Male superheroes outnumber female superheroes, but Marco Ramirez is helping tip those scales by bringing to life some pretty powerful women as the showrunner for the latest Netflix and Marvel collaboration, "The Defenders". To mark the release of the brand-new series, the official Twitter accounts from Iron Fist, Daredevil, Jessica Jones and Luke Cage have lit up like Christmas trees, and they are downright sassy. We're talking Hell's Kitchen for Daredevil and Harlem for Luke Cage, it's all about New York City. Jessica has the most intense internal conflict of anyone in the group, and while the other heroes are easily convinced to work together to stop the Hand, she's adamantly opposed to fighting a war that she's ill-equipped for.
Now only viewable as a post-credits scene after the finale of the newly-released Defenders series, the trailer includes a montage of images from what appear to be Frank Castle's tragic former life, as he pounds his own logo into a concrete floor with a sledgehammer.
Jones (previously Ser Loras Tyrell on Game of Thrones) talked to SYFY WIRE about the evolution of Danny Rand, the extreme fight choreograph in The Defenders, and what it means to be a street-level superhero.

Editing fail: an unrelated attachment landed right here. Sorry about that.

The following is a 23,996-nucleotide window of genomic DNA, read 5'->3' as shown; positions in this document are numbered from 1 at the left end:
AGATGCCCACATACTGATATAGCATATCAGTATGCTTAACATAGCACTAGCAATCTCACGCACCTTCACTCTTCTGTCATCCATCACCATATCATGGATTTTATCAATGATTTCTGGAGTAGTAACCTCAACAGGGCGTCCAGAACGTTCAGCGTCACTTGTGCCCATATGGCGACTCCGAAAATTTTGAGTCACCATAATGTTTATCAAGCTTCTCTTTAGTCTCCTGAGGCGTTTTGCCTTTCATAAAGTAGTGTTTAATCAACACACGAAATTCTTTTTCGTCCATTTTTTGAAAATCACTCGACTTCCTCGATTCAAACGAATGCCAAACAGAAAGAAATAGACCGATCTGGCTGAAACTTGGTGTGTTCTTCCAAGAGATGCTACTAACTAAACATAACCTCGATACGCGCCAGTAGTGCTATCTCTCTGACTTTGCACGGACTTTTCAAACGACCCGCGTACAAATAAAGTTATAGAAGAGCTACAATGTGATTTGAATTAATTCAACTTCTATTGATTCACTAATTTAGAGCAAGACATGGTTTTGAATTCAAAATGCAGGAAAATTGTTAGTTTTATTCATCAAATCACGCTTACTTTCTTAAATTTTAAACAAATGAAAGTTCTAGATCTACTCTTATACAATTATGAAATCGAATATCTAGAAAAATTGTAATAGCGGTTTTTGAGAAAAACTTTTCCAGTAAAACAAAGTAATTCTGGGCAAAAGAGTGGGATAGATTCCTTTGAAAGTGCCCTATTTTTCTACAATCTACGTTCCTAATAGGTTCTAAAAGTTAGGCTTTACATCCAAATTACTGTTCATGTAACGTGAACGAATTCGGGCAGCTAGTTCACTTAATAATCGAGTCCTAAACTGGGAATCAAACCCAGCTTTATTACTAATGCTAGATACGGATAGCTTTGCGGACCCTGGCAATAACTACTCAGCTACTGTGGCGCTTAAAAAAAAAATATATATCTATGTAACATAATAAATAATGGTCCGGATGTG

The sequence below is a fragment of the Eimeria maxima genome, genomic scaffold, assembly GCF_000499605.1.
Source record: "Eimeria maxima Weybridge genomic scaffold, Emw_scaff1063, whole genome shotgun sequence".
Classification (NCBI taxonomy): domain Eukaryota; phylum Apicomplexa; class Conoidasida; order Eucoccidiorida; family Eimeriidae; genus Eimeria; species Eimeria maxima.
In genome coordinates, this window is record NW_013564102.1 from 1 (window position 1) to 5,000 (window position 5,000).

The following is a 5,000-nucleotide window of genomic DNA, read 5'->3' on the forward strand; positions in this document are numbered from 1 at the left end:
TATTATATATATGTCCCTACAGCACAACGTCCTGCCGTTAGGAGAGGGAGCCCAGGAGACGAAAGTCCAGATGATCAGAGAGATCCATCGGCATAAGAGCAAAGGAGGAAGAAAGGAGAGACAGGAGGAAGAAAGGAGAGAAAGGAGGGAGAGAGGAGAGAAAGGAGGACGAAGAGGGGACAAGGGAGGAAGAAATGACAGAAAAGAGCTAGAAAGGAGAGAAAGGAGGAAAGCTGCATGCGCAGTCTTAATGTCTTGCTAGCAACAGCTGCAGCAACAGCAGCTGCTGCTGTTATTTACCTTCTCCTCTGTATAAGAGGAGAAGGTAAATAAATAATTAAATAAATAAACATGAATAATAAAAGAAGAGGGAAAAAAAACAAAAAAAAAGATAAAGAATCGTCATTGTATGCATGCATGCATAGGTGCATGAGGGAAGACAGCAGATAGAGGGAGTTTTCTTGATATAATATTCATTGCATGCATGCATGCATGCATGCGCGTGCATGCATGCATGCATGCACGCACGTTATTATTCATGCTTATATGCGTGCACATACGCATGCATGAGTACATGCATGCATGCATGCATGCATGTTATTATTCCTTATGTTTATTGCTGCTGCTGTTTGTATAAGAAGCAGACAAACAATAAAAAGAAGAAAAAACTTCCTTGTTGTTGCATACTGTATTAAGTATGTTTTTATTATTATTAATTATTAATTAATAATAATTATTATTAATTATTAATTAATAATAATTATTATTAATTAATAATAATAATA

To sort through the episode, we have broken it down by character. These are four characters in search of not just a cast, but an entire play.
Of course, when they meet up they won't get along. I'm now on episode 7, but even without giving away spoilers, Claire has been struggling with understanding what her role in the larger Defenders universe is. It was wonderful to have her come on board. (When she has to repeat their name later, she makes her mocking tone very clear.) When Danny announces he's the "sworn protector of K'un-Lun", Jessica asks if he's on lithium. This insight works nicely alongside Coleen's breakdown in front of Claire, with her revealing what it's like to grow up within the cult of The Hand. Bad move, Stick. She eventually returns, but only because she found something shady going on from The Hand.
Good character, very dynamic. "People have a lot of influence and money and they are just out of touch", he says. "I just came to say, I'm really, really glad it wasn't you", he adds. Am I reading too much into this? It's a fine superhero adventure even if you don't know all the characters. Here, The Defenders is an eight episode event, which means less fluff. Still, despite the easing up on references there are still a few fun things of note that we get during the episode. Up until now he's found it quite hard to find his place in the world and make sense of the responsibilities that he has. I can't give anything away, but we are really excited about this upcoming season.
This show's a celebration. It's a slow start but a welcome one, as we're eased back into the world of the individual characters. Instead, it comes across as absurd - possibly because every other character in the series acts equally as stupid.
"When you have literally the footprints that The Avengers had, there's kind of no way to avoid the comparison and no way to avoid referencing it in the writers room".